Despite the fact that a raft of new states voted to legalize medical marijuana, and many voted to legalize even recreational use of the drug, there is still a lot of controversy surrounding cannabis use in the United States. The herb is still illegal at a federal level, and simply crossing a state line with your medical marijuana can turn you from a law abiding citizen into a felon with the potential to do some actual jail time.
The nation is now a patchwork of legal and illegal states. Many forward-looking jurisdictions have opened their eyes to the medicinal benefits of this ancient plant and are issuing suitable patients with an mm card. Unfortunately, many other jurisdictions are still convinced that pot is the devil’s pubic hair – poisonous, maddening, and deeply evil.
So why the controversy? Why do different states, and even different people, look at marijuana in such a different way?
Physicians of the 19th century had a great deal less complicated, synthetic, expensive (and massively profitable) pharmaceutical drugs at their disposal. But one treatment they relied heavily on, to treat labor pains, asthma, nervous disorders, sexual dysfunction, and even colicky babies, was a fluid extract of “Indian hemp extractums”, also known as Cannabis Indica. In the late 1800s marijuana was considered a “superstar” drug in America and Europe, with over 100 scientific studies published in the 19th century verifying its effectiveness.
MMJ was the most popular medicinal drug for much of the 19th century in America, only being overtaken slightly by morphine and aspirin towards the end of the century.
All was well. But then dark forces stepped in…
In 1937 the Marijuana Tax Act was introduced. This made possession, sale or transfer of cannabis within the United States illegal, apart from a few industrial exemptions which were massively taxed. This was a sad day in American legal history because the bill was passed based on extremely shaky evidence that dubiously suggested marijuana was addictive and lead to antisocial behavior. Preston Peet, in his book ‘Under the Influence: The Disinformation Guide to Drugs’ suggests that the real purpose of the prohibition on cannabis was to destroy the hemp industry, making synthetic fiber more valuable and enriching the fat cats who owned the synthetic fiber patents. Was it an early taste of how brutally, nation-destroyingly effective Washington lobbyists would become?
This new prohibition on marijuana really muddied the waters and confused a nation about the possible effects, good or bad, of marijuana. It lead to generations of people assuredly, proudly, fearfully, but ignorantly, exclaiming that weed ‘sent people crazy!’ and was a harmful ‘gateway drug’ that made people violent, destitute, and demented. Misinformation was peddled at a national level and millions of people were successfully brainwashed.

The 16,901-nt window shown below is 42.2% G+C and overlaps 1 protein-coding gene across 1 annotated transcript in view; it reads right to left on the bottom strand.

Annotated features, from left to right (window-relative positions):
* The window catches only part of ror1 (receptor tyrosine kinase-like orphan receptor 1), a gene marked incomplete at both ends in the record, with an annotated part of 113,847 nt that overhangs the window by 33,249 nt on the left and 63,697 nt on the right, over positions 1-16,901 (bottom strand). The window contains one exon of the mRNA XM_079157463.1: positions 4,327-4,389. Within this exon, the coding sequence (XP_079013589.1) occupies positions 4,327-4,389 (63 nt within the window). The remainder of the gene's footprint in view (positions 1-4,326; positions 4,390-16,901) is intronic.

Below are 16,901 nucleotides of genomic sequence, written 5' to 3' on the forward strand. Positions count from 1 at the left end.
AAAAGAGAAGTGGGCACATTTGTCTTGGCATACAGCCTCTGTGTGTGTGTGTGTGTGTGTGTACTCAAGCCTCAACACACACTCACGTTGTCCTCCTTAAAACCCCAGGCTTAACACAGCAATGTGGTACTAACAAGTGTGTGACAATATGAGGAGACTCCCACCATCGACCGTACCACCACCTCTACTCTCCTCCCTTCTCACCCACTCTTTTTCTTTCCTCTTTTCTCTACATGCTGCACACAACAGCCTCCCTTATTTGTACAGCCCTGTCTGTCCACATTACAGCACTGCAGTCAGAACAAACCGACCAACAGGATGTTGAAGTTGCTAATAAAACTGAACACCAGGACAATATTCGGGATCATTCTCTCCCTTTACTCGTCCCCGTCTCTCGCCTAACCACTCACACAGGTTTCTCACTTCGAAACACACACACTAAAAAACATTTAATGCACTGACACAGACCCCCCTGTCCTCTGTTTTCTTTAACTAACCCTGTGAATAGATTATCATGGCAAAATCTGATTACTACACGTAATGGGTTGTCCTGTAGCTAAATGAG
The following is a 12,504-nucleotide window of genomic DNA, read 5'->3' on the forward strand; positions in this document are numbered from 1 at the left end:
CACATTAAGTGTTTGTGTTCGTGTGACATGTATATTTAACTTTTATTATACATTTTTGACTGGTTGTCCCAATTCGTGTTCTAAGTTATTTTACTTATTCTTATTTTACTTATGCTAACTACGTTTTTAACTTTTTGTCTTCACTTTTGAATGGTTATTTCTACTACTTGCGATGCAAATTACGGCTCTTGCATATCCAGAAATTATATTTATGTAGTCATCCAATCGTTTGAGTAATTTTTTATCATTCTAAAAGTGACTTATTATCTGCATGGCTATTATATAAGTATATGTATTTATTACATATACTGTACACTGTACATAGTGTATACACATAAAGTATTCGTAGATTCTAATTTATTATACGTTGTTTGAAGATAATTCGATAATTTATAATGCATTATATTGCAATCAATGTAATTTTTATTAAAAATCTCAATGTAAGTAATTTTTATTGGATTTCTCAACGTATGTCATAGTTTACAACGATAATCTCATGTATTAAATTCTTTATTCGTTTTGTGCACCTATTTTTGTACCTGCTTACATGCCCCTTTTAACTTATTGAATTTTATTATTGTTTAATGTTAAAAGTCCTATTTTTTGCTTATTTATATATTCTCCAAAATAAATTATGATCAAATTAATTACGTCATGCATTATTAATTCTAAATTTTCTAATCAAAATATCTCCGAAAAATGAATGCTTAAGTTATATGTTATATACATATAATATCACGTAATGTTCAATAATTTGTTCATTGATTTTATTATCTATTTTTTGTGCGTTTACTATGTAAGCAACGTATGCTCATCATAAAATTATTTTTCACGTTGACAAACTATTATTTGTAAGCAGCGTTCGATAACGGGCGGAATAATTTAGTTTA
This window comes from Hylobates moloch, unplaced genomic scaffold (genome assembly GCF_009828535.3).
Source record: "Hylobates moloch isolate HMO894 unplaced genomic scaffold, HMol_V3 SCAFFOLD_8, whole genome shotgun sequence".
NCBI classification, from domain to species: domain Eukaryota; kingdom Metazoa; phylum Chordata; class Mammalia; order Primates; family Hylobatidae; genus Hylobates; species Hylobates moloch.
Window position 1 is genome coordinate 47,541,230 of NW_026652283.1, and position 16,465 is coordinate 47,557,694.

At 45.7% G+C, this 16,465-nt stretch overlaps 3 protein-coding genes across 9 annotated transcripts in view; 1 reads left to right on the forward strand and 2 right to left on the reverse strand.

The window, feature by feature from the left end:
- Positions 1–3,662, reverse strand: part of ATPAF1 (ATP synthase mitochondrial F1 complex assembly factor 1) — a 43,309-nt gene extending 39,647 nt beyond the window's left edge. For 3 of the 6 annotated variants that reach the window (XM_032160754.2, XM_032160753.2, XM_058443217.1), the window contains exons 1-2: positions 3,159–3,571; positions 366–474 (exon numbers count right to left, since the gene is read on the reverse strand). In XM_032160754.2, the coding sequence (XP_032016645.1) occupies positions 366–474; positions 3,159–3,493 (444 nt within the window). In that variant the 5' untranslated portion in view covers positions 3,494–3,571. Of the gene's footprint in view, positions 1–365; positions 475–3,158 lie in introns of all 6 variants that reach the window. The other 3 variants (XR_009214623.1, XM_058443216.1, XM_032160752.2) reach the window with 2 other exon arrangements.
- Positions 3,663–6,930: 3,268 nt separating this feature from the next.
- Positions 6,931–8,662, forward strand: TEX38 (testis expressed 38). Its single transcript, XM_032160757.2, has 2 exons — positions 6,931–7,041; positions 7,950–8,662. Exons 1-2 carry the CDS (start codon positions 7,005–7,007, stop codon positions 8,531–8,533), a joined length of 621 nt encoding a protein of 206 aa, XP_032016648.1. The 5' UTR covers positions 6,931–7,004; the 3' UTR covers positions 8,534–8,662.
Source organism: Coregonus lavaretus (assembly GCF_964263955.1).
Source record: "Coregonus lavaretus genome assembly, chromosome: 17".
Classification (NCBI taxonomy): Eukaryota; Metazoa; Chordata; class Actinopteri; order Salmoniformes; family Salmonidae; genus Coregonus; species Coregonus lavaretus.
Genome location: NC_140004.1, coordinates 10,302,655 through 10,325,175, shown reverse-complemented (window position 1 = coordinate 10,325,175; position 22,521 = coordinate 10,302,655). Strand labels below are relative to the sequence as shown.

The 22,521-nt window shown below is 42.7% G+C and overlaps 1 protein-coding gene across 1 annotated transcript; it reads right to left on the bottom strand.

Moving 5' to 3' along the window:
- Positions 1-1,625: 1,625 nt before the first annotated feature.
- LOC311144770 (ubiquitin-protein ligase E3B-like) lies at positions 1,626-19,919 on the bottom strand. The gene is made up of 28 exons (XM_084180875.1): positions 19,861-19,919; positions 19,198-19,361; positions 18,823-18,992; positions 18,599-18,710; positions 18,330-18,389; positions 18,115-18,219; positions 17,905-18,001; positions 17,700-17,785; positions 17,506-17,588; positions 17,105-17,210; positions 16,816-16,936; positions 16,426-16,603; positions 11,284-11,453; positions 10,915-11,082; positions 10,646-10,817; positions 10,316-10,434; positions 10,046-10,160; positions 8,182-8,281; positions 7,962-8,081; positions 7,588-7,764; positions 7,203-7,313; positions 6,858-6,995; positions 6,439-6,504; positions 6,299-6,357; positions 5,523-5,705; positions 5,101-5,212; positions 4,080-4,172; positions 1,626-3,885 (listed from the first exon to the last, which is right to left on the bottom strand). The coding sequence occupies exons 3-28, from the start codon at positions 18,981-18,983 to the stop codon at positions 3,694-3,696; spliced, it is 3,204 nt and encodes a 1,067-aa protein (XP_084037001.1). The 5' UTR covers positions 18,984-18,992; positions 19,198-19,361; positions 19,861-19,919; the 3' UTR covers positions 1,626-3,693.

Thankfully we are now managing to claw our way, as a nation (some states quicker than others), out from underneath that particular rock. The light is bright, too bright for some, but we are slowly getting used to it.
A Renaissance is taking place. Rafts of genuine studies are being done, and the truth about marijuana and the medicinal benefits of using a California medical marijuana card are becoming irrefutably clear.
In the last few decades a host of studies have been done that show medical marijuana to have massive potential in treating a myriad of ailments and diseases. Conditions as diverse as nausea, anxiety disorder, vomiting, premenstrual syndrome, insomnia, migraines, multiple sclerosis, muscle spasms, spinal cord injuries, alcohol abuse, arthritis, asthma, atherosclerosis, bipolar disorder, depression, Huntington’s disease, sickle-cell disease, Parkinson’s disease, sleep apnea, Alzheimer’s disease, glaucoma, PTSD, and anorexia nervosa have all been successfully treated with the use of a 420 card.
Excitingly, it is looking promising that cannabinoids may also be a useful weapon in the battle against cancer, both its prevention and its treatment. Many studies on laboratory animals have now shown that cannabinoids can inhibit tumor growth. They appear to kill tumor cells without harming the surrounding healthy cells, mainly by inhibiting the process of angiogenesis, which is the formation of new blood vessels that tumors need in order to grow. This gives cannabinoids an advantage over chemotherapy, because the latter tends to destroy healthy cells as well as cancerous cells.
Studies have demonstrated that cannabinoids can be effective in killing cells from many types of cancers, including lung, thyroid, leukemia, skin, uterus, breast, colorectal, stomach, pancreatic, prostate, as well as a type of brain cancer called glioblastoma.
This is all very positive news and is adding to medical marijuana’s new, positive image.
Many doctors and physicians in medical cannabis-friendly states are now more willing than ever to learn about the benefits of MMJ, and are more open minded to prescribing their patients cannabis cards, than at any time since the late 19th century.
After almost 80 years of controversy, ignorance, and misinformation, this versatile and useful plant is coming in from the cold and taking its rightful, and uncontroversial, place at the top table of modern medicine.